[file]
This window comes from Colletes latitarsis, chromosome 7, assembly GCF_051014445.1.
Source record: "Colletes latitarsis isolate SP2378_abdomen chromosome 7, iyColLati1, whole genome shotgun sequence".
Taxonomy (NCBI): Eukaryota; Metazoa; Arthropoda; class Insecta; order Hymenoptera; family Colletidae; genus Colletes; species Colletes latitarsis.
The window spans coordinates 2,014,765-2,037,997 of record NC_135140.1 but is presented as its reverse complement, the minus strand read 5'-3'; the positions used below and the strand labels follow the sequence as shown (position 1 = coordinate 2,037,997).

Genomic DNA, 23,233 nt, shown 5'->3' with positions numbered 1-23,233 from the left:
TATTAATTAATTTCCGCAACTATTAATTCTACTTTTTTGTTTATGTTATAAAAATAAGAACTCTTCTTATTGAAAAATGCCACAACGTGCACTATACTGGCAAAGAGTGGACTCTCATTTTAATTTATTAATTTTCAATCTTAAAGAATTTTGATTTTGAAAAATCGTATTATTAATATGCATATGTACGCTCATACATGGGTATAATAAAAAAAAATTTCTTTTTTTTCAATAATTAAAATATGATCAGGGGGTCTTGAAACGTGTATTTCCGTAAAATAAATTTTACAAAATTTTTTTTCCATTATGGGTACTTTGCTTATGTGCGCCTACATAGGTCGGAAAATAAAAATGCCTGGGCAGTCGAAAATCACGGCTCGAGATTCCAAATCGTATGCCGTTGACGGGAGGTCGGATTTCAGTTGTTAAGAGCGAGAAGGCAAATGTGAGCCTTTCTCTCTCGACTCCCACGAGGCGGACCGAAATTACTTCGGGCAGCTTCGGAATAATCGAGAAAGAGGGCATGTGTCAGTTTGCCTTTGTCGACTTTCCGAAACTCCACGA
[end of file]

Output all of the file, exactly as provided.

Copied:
This window comes from Colletes latitarsis, chromosome 7, assembly GCF_051014445.1.
Source record: "Colletes latitarsis isolate SP2378_abdomen chromosome 7, iyColLati1, whole genome shotgun sequence".
Taxonomy (NCBI): Eukaryota; Metazoa; Arthropoda; class Insecta; order Hymenoptera; family Colletidae; genus Colletes; species Colletes latitarsis.
The window spans coordinates 2,014,765-2,037,997 of record NC_135140.1 but is presented as its reverse complement, the minus strand read 5'-3'; the positions used below and the strand labels follow the sequence as shown (position 1 = coordinate 2,037,997).

Genomic DNA, 23,233 nt, shown 5'->3' with positions numbered 1-23,233 from the left:
TATTAATTAATTTCCGCAACTATTAATTCTACTTTTTTGTTTATGTTATAAAAATAAGAACTCTTCTTATTGAAAAATGCCACAACGTGCACTATACTGGCAAAGAGTGGACTCTCATTTTAATTTATTAATTTTCAATCTTAAAGAATTTTGATTTTGAAAAATCGTATTATTAATATGCATATGTACGCTCATACATGGGTATAATAAAAAAAAATTTCTTTTTTTTCAATAATTAAAATATGATCAGGGGGTCTTGAAACGTGTATTTCCGTAAAATAAATTTTACAAAATTTTTTTTCCATTATGGGTACTTTGCTTATGTGCGCCTACATAGGTCGGAAAATAAAAATGCCTGGGCAGTCGAAAATCACGGCTCGAGATTCCAAATCGTATGCCGTTGACGGGAGGTCGGATTTCAGTTGTTAAGAGCGAGAAGGCAAATGTGAGCCTTTCTCTCTCGACTCCCACGAGGCGGACCGAAATTACTTCGGGCAGCTTCGGAATAATCGAGAAAGAGGGCATGTGTCAGTTTGCCTTTGTCGACTTTCCGAAACTCCACGA